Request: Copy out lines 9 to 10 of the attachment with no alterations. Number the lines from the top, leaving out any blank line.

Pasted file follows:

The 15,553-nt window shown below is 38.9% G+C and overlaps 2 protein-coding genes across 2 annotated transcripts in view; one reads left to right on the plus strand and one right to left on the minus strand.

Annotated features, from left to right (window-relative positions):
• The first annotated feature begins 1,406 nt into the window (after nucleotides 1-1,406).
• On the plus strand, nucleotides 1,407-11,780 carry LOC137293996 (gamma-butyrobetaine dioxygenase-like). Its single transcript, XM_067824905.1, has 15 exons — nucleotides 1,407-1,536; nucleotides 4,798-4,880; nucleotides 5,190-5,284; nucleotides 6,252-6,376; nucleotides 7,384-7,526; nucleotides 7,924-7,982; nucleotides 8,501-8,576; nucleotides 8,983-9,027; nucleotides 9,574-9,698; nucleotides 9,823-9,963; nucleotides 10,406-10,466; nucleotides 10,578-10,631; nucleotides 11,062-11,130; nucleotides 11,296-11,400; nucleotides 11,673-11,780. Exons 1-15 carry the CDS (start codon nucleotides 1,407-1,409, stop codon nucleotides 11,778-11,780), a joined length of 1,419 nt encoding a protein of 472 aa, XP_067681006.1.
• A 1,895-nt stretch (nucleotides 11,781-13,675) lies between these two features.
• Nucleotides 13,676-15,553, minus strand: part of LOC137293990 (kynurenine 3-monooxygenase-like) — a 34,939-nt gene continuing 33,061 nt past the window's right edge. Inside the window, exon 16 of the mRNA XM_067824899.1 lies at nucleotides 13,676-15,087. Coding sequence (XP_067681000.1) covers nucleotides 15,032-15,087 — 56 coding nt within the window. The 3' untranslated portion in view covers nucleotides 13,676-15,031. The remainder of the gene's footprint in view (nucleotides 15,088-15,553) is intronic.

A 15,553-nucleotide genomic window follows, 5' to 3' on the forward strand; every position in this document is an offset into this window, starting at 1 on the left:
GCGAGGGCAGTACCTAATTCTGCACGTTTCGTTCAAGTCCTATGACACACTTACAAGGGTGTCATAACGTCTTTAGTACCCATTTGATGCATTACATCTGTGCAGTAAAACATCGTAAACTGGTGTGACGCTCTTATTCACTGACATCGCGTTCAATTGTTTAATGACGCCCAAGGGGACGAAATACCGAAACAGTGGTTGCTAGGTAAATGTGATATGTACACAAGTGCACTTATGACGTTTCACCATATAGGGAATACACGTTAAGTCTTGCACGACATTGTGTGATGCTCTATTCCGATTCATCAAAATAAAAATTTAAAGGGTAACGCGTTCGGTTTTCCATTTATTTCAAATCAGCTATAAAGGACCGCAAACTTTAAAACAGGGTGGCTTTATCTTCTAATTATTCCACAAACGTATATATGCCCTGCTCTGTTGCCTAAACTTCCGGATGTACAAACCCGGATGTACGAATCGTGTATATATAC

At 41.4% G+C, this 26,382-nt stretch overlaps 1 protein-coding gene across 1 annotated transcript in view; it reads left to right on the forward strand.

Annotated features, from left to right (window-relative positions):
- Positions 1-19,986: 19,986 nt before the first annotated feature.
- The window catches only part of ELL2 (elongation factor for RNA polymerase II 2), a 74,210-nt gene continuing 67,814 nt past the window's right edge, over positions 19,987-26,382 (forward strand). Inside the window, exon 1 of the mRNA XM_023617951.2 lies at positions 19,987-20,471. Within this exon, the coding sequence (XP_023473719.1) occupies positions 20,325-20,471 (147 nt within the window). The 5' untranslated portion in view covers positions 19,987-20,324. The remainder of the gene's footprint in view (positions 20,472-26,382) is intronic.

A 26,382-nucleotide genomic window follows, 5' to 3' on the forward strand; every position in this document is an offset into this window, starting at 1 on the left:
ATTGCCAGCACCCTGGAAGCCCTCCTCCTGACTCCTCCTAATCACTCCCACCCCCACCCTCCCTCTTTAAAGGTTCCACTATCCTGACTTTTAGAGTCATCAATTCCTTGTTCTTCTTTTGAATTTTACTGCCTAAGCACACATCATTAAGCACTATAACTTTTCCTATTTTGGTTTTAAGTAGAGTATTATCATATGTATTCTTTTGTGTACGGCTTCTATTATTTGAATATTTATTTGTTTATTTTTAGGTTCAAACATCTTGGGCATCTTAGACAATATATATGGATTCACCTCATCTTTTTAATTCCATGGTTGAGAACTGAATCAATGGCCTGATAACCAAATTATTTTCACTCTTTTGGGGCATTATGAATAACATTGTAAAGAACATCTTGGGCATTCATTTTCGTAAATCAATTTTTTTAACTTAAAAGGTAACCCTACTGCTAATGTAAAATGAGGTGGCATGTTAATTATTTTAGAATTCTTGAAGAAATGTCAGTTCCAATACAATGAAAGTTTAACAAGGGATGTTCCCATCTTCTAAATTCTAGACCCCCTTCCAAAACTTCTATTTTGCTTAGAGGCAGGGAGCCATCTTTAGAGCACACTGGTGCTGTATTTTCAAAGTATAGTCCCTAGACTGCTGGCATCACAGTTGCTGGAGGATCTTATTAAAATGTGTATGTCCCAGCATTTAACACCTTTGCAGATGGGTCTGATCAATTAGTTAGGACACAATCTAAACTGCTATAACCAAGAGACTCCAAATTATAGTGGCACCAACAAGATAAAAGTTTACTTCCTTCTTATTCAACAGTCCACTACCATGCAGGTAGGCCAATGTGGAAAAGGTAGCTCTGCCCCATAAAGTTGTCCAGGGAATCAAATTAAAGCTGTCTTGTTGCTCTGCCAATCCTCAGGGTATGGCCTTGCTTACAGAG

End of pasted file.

At 41.4% G+C, this 26,382-nt stretch overlaps 1 protein-coding gene across 1 annotated transcript in view; it reads left to right on the forward strand.

Annotated features, from left to right (window-relative positions):